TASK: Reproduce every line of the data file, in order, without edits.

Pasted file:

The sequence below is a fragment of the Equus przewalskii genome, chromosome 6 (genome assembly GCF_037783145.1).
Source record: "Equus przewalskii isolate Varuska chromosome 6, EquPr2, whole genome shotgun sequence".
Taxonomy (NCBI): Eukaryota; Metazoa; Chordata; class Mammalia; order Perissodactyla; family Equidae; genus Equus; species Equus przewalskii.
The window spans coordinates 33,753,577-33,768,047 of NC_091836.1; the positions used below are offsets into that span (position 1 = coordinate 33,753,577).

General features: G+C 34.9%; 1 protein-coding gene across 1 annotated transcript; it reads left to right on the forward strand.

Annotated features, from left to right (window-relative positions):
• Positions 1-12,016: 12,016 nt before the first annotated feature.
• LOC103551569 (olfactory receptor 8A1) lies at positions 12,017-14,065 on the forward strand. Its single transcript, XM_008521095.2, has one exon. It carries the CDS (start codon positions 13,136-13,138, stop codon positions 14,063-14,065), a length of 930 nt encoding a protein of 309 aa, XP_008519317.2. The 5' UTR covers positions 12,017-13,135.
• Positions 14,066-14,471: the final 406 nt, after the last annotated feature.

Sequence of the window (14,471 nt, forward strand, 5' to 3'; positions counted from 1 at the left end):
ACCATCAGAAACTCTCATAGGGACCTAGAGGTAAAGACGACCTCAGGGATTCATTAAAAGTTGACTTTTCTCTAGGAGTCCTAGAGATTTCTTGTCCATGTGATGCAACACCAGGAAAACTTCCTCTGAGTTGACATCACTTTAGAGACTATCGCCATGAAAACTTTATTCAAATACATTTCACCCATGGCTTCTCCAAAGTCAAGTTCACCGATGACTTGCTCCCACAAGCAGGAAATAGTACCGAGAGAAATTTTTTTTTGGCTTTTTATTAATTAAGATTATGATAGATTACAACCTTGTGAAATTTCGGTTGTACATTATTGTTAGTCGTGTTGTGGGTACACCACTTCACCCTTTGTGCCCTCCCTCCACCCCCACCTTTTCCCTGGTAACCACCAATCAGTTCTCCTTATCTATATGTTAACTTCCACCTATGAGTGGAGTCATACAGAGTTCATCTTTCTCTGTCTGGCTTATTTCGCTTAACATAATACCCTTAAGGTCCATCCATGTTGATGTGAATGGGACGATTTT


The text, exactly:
The sequence below is a fragment of the Equus przewalskii genome, chromosome 6 (genome assembly GCF_037783145.1).
Source record: "Equus przewalskii isolate Varuska chromosome 6, EquPr2, whole genome shotgun sequence".
Taxonomy (NCBI): Eukaryota; Metazoa; Chordata; class Mammalia; order Perissodactyla; family Equidae; genus Equus; species Equus przewalskii.
The window spans coordinates 33,753,577-33,768,047 of NC_091836.1; the positions used below are offsets into that span (position 1 = coordinate 33,753,577).

General features: G+C 34.9%; 1 protein-coding gene across 1 annotated transcript; it reads left to right on the forward strand.

Annotated features, from left to right (window-relative positions):
• Positions 1-12,016: 12,016 nt before the first annotated feature.
• LOC103551569 (olfactory receptor 8A1) lies at positions 12,017-14,065 on the forward strand. Its single transcript, XM_008521095.2, has one exon. It carries the CDS (start codon positions 13,136-13,138, stop codon positions 14,063-14,065), a length of 930 nt encoding a protein of 309 aa, XP_008519317.2. The 5' UTR covers positions 12,017-13,135.
• Positions 14,066-14,471: the final 406 nt, after the last annotated feature.

Sequence of the window (14,471 nt, forward strand, 5' to 3'; positions counted from 1 at the left end):
ACCATCAGAAACTCTCATAGGGACCTAGAGGTAAAGACGACCTCAGGGATTCATTAAAAGTTGACTTTTCTCTAGGAGTCCTAGAGATTTCTTGTCCATGTGATGCAACACCAGGAAAACTTCCTCTGAGTTGACATCACTTTAGAGACTATCGCCATGAAAACTTTATTCAAATACATTTCACCCATGGCTTCTCCAAAGTCAAGTTCACCGATGACTTGCTCCCACAAGCAGGAAATAGTACCGAGAGAAATTTTTTTTTGGCTTTTTATTAATTAAGATTATGATAGATTACAACCTTGTGAAATTTCGGTTGTACATTATTGTTAGTCGTGTTGTGGGTACACCACTTCACCCTTTGTGCCCTCCCTCCACCCCCACCTTTTCCCTGGTAACCACCAATCAGTTCTCCTTATCTATATGTTAACTTCCACCTATGAGTGGAGTCATACAGAGTTCATCTTTCTCTGTCTGGCTTATTTCGCTTAACATAATACCCTTAAGGTCCATCCATGTTGATGTGAATGGGACGATTTT